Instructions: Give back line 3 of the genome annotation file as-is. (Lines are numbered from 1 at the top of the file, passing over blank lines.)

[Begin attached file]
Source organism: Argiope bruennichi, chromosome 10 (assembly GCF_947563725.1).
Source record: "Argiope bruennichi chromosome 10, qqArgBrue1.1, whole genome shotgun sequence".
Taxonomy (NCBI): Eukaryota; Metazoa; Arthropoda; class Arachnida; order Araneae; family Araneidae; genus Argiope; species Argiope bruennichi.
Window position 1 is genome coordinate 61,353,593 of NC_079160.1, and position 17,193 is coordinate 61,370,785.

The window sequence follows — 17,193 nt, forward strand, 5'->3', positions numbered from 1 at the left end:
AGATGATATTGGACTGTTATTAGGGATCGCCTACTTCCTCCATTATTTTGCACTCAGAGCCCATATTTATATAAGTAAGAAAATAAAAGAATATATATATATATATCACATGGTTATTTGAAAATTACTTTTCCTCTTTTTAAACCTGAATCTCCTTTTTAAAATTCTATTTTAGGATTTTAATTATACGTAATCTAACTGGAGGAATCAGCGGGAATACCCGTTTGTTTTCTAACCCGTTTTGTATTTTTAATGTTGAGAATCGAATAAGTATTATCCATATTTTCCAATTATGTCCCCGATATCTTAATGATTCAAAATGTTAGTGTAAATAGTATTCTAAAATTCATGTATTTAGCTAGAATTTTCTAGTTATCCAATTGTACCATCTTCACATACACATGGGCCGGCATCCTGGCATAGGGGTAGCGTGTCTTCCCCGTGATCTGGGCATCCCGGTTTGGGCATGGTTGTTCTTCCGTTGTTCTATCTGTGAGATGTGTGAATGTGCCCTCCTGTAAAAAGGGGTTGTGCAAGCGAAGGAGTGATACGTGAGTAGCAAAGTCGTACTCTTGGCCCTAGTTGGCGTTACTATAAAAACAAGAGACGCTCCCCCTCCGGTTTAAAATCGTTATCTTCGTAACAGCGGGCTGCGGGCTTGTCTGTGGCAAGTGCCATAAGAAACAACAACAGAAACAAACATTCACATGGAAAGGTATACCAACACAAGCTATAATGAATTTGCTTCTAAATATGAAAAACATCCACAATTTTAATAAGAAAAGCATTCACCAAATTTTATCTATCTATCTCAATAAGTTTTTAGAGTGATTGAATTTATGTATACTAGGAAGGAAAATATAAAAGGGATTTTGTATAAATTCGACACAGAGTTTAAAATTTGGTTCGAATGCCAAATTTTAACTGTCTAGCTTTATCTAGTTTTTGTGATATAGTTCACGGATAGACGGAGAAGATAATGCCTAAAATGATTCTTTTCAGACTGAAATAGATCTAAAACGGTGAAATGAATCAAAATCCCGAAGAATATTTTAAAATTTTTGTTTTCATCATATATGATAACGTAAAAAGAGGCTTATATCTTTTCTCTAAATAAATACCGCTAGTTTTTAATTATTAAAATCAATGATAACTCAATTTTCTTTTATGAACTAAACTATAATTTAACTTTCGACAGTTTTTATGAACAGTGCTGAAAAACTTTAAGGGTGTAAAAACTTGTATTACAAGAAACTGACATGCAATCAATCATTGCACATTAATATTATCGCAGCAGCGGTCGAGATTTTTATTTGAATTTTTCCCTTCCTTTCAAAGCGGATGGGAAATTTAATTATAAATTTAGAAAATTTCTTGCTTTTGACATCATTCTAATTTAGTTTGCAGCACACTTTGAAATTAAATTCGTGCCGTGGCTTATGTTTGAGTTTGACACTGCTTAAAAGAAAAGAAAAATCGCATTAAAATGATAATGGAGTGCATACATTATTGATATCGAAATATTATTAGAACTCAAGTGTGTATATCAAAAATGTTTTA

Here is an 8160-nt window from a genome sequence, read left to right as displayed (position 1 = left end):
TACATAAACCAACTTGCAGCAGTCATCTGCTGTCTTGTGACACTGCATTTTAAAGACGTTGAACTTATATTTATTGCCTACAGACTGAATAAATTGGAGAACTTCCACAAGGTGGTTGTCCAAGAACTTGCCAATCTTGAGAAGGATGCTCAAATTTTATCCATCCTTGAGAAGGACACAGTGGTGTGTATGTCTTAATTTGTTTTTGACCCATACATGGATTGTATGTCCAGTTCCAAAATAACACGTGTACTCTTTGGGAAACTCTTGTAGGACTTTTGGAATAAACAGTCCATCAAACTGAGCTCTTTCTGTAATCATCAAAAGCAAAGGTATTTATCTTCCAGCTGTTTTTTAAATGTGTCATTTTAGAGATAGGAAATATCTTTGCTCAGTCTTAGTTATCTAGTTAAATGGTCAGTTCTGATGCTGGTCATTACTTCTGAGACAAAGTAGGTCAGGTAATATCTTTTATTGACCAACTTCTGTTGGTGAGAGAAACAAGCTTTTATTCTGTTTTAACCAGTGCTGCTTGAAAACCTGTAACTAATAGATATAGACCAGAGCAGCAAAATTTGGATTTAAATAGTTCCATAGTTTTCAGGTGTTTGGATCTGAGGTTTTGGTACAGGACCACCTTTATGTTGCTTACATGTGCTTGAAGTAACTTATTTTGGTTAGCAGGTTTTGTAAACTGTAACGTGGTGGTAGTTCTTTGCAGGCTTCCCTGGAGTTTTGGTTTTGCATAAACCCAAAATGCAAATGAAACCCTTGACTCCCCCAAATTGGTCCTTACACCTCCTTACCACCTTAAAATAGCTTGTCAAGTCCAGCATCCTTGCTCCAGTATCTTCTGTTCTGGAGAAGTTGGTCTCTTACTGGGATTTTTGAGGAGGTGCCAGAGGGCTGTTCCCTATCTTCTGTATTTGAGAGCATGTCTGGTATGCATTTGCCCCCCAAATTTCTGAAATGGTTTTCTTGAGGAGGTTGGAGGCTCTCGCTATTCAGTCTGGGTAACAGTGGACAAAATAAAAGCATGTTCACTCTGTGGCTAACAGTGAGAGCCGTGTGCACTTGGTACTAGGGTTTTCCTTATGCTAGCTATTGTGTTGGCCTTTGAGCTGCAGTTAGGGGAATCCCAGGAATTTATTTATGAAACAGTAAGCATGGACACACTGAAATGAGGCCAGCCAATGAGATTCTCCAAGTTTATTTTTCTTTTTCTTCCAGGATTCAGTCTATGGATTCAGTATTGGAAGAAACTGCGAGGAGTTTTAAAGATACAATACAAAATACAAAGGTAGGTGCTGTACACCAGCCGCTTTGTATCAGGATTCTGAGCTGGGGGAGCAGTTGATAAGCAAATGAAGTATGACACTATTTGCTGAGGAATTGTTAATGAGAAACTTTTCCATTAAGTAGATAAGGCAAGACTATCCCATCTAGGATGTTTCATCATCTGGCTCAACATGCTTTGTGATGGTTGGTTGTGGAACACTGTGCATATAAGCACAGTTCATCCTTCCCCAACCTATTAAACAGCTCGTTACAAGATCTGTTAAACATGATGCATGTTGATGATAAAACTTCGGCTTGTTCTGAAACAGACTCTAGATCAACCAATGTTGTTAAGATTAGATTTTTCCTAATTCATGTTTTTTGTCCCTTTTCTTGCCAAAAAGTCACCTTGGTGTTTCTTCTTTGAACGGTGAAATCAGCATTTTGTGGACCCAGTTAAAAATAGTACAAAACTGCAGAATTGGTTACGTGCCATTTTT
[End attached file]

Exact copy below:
Taxonomy (NCBI): Eukaryota; Metazoa; Arthropoda; class Arachnida; order Araneae; family Araneidae; genus Argiope; species Argiope bruennichi.